It hardly needs to be said that a musical revue is meant to be fun, and even if the “Opera Scenes” put on by the Yale College Opera Company is not precisely a revue, it is certainly as entertaining as one. Perry So’s ’04 production is fun, exuberant, well-presented and well-sung.
And, if you missed any of the fall a cappella jams, you will have the opportunity to catch up with past and present members of groups including the Duke’s Men of Yale, the Spizzwinks, The Alley Cats, and Mixed Company. The cast draws much of its talent from campus singing groups.
There are three scenes in this two-act show, and, despite how disparate the scenes are, they unfold nicely, the energy of the first and last feeding off the stillness of second.
The first two scenes are contrasting short pieces. Billy Schraufnagel ’03 — whose fine, spirited directing holds the show together — begins with a vignette from Stephen Sondheim’s farce “A Little Night Music” and moves on to Gian Carlo Menotti’s supernatural “The Medium.”
The storyline of Sondheim’s piece is rather complicated, so the program notes are indispensable, even though the scene is in English. But to appreciate the tension in the scene and the exceptional job the actors do in quickly fleshing out distinct characters it is necessary to understand the background.
Suffice it to say, we are given two men cheating on their wives — with the same woman. The wives find out about the treachery, and want their men back while the men compete for the woman they are cheating with.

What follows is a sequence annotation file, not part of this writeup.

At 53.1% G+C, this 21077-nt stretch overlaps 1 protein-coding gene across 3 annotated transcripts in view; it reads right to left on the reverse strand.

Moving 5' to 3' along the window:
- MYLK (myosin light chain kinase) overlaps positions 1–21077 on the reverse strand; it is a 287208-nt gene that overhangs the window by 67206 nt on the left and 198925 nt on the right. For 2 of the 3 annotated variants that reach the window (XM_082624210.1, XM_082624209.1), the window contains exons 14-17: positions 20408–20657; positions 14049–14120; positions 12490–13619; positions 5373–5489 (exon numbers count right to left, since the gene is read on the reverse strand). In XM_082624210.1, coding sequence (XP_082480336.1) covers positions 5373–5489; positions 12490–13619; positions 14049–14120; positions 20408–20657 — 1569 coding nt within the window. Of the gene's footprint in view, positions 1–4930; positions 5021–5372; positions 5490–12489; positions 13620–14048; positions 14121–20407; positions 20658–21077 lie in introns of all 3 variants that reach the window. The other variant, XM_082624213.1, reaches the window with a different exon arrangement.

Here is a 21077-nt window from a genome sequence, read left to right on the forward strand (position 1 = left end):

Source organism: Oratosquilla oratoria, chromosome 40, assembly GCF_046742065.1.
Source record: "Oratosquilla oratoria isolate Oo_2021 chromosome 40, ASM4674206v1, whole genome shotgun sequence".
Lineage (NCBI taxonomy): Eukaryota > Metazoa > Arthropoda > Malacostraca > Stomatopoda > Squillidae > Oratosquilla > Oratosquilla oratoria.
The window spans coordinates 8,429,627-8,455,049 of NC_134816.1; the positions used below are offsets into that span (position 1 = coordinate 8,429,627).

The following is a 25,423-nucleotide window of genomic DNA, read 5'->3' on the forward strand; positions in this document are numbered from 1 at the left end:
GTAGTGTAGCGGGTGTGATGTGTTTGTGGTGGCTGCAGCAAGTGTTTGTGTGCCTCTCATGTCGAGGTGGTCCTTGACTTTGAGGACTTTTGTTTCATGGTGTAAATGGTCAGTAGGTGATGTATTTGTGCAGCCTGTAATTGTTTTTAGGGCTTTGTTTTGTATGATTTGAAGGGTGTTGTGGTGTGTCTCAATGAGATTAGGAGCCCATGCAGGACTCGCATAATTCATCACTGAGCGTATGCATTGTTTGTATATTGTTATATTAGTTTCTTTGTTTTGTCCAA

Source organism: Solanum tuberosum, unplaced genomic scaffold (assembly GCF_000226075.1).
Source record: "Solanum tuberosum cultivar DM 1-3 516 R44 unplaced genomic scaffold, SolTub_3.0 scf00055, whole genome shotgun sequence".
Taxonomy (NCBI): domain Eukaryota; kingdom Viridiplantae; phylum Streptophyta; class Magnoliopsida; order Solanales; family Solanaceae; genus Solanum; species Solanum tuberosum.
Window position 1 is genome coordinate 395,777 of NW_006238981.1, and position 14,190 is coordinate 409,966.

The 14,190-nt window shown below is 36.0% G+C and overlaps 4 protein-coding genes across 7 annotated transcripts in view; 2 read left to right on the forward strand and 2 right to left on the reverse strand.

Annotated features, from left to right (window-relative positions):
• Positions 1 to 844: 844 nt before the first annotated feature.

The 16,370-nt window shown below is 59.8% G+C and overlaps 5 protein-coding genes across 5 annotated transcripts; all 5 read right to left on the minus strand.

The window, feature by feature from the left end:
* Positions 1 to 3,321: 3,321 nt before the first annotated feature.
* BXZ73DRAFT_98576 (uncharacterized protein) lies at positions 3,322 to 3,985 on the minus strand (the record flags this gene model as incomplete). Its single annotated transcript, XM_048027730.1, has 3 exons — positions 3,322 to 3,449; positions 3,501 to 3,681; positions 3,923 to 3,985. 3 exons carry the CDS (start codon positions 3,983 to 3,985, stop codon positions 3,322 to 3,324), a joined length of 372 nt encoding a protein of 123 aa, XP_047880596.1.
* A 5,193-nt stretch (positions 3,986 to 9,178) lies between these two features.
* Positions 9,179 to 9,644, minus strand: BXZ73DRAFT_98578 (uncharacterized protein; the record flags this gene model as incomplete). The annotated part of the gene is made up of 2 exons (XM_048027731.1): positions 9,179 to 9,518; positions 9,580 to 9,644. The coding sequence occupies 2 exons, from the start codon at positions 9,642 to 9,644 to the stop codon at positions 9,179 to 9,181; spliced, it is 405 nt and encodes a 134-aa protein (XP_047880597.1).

To complicate matters, invited or not, everyone is heading to a country estate.
The actors nail the exaggerated farce of the scene, with blustery acting and excellent singing.
The principles stand out — Ann Moller ’03 as a young, married virgin, Darien Lamen ’04 as a stiff soldier, Jessica Rivkin ’05 as a dour wife, and Timothy Bradley ’03 as the leading man.
Even the small parts are given excellent attention. Grace Kuckro ’03 plays an amusingly bubbly maid, and Jonathan Boschetto ’04 the sullen son.
It should be noted that the production is put on in the Silliman Common Room, which is a challenging place to stage any play for a director and technical crew. This challenge is sufficiently met by Schraufnagel and company.
In the first two scenes, Schraufnagel elects to use an arena-style stage, with one half of the audience facing the other while the action takes place in the middle.
It would seem to be a particularly formidable challenge for an opera, where the acoustics of a particular scene depend on whether a particular actor, who is only steps away, is facing your side of the audience.
Schraufnagel neatly deals with the issue. In the first scene, the actors constantly wheel around the stage — it almost looks like a square dance — giving both sides of the audience the full power of the actor’s voices.
The second scene, “The Medium,” finds us with a gypsy named Madam Flora (Shayna Strom ’02) who works with her mute boy-servant Toby (David Friedlander ’05), and her daughter Monica (Claire Owen ’03) to cheat yuppies out of their money by staging seances for parents with dead children.
Rivkin provides the evening’s most subtle performance as a mother who has lost her daughter; her angst is evident everywhere, particularly in her lusty voice.
After the intermission, Schraufnagel puts on Giaocomo Puccini’s “Gianni Schicchi,” which quickly asserts itself as the evening’s best piece, a self-assured, fun romp through a popular opera.
Edward Bailey ’03 is the production’s star performer, contorting his face and voice to great comic effect.
As with all three scenes, the orchestration by So is pitch-perfect.
Even though the technical elements occasionally lag behind the energy of Schraufnagel and So’s “Opera Scenes” — the up-lighting, while appropriate for a comedic scene, goes straight in the audience’s eyes — the intimacy of the performance gives the audience an unusual opportunity to hear opera up close.